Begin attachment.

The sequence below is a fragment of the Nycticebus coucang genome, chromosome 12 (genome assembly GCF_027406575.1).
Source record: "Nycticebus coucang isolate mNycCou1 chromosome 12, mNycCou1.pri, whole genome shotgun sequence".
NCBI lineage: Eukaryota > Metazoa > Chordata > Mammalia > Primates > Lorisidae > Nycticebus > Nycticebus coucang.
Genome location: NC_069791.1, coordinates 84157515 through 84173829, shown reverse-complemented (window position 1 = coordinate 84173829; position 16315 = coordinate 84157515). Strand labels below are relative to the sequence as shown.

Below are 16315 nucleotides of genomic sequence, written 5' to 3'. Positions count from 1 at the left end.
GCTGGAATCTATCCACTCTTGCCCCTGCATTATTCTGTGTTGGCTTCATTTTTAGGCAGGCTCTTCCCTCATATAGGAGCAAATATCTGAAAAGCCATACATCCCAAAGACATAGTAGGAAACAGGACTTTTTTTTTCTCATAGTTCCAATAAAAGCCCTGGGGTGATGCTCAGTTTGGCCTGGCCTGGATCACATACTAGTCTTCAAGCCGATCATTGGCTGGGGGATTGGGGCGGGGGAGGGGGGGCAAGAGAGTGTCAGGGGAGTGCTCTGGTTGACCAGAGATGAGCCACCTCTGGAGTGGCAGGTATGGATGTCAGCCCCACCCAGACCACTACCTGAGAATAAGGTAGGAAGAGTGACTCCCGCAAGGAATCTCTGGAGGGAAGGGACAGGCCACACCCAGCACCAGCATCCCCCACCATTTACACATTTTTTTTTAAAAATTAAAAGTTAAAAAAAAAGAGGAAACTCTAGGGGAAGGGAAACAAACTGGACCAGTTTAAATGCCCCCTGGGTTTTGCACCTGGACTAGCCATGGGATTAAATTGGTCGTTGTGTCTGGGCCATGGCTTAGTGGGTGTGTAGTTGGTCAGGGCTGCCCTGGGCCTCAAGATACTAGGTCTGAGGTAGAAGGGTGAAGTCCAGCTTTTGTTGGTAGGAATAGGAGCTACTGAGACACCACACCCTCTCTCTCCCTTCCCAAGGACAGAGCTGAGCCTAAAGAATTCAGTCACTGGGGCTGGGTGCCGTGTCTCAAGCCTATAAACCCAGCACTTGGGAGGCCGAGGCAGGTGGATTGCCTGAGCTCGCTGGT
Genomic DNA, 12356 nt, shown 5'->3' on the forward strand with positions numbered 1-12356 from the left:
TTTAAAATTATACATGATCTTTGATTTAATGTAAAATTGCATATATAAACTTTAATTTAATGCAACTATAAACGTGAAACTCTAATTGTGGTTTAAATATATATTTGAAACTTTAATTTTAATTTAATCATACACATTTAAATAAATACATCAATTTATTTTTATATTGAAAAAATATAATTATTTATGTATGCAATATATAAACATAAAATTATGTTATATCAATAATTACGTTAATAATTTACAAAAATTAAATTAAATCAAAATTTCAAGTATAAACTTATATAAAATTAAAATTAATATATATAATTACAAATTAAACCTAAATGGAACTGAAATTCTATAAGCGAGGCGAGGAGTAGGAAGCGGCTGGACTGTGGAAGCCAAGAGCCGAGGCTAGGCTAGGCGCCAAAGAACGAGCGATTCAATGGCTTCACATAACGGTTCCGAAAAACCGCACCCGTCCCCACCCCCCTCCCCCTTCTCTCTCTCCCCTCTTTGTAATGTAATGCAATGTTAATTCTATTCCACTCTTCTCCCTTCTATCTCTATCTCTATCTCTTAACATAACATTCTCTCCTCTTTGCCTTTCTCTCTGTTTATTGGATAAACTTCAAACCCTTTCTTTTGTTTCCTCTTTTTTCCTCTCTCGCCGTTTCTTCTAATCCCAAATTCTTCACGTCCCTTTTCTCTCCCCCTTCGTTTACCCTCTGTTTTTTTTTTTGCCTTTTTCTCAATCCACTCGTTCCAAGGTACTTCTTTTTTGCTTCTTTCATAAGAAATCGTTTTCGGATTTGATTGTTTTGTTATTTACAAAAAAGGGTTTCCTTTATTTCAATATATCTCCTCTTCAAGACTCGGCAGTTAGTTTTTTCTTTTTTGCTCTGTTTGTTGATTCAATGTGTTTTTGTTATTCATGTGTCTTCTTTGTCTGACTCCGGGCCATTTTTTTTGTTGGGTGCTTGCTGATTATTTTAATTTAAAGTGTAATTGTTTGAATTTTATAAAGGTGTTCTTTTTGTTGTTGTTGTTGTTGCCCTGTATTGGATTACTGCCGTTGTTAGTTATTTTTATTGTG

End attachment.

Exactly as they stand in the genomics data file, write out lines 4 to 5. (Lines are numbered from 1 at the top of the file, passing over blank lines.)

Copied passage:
Genome location: NC_069791.1, coordinates 84157515 through 84173829, shown reverse-complemented (window position 1 = coordinate 84173829; position 16315 = coordinate 84157515). Strand labels below are relative to the sequence as shown.

Below are 16315 nucleotides of genomic sequence, written 5' to 3'. Positions count from 1 at the left end.